A review of the ecological and socioeconomic characteristics of trophy hunting across Asia

09 January 2023

Animal Conservation

B. G. Parker, M. Khanyari, H. Ambarlı, B. Buuveibaatar, M. Kabir, G. Khanal, H. R. Mirzadeh, Y. Onon, M. S. Farhadinia

View Journal Article / Working Paper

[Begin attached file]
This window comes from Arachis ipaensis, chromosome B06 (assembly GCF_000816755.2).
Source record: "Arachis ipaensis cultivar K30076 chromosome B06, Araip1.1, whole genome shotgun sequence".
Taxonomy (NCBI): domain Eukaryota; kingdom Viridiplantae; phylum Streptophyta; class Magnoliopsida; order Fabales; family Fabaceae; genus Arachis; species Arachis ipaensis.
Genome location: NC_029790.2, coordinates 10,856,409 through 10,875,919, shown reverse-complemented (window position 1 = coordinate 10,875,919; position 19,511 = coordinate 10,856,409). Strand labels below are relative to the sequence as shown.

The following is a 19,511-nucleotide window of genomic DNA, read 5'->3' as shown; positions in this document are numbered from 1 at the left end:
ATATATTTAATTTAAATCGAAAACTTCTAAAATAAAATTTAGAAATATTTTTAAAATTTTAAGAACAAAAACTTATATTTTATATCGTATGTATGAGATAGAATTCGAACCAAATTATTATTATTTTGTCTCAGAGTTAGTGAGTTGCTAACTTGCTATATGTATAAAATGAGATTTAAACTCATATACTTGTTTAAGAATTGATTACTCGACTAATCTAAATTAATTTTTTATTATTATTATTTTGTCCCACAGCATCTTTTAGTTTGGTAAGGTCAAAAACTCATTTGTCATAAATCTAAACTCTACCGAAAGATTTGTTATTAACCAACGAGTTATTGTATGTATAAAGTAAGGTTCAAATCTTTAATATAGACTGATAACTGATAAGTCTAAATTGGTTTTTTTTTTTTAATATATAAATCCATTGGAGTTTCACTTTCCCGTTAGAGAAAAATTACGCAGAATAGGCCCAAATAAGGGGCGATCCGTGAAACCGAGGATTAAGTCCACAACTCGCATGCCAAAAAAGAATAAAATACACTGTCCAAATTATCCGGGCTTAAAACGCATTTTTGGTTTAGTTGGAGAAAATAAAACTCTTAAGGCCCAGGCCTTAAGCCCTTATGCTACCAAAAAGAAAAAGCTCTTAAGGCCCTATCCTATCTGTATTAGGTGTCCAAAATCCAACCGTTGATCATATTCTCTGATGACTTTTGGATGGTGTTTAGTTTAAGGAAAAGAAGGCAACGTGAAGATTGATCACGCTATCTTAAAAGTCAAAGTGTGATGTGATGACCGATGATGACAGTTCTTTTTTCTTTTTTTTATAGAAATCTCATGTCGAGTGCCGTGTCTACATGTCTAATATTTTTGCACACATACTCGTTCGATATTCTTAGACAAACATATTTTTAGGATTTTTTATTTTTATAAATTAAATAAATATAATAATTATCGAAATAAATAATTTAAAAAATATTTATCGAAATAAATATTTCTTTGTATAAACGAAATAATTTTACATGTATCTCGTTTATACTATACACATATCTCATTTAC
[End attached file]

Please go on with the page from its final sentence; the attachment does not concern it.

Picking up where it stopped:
The continuing debates about trophy hunting should be underpinned by an understanding of at least the basic characteristics of the practice (e.g. species, quotas, areas, prices). Whilst many countries in Asia have established trophy hunting programmes of considerable importance to conservation and local livelihoods, there remains some ambiguity over the extent of trophy hunting in Asia as its basic characteristics in each country have not been compiled. In this study, we compile information on various ecological and socioeconomic characteristics of trophy hunting of mammals for countries across Asia by reviewing published and unpublished literature, analysing trade data, and obtaining contributions from in-country contacts. Across Asia, established trophy hunting programmes exist in at least 11 countries and target at least 30 species and one hybrid (incl., five Vulnerable and one Endangered species). Trophy hunting in these countries varies markedly in areas (e.g. >1 million km2 in Kazakhstan, 37% of country, vs. 1325 km2 in Nepal, <1% of country) and annual offtakes (e.g. Kazakhstan: 4500 individuals from 4 of 5 trophy species; Pakistan: 229 from 4 of 7; Mongolia: 155 from 6 of 9; Tajikistan: 126 from 3 of 6; Nepal: 22 from 3 of the 4 that are trophy hunted in practice). Permit prices also vary across species and countries, with domestic and international hunters sometimes charged different rates. Hunters from the USA appear overwhelmingly prominent among international clients. National legislations typically mandate a proportion of trophy hunting revenue to accrue locally (range: 40–100%). We provide five key recommendations for research to inform trophy hunting policy in Asia: (1) Ecological impact assessments; (2) Socioeconomic impact assessments; (3) Evaluations of the contributions of trophy hunting to conservation spending; (4) Evaluations of the contributions of trophy hunting to the post-2020 Global Biodiversity Framework; (5) Further examinations of perceptions of trophy hunting.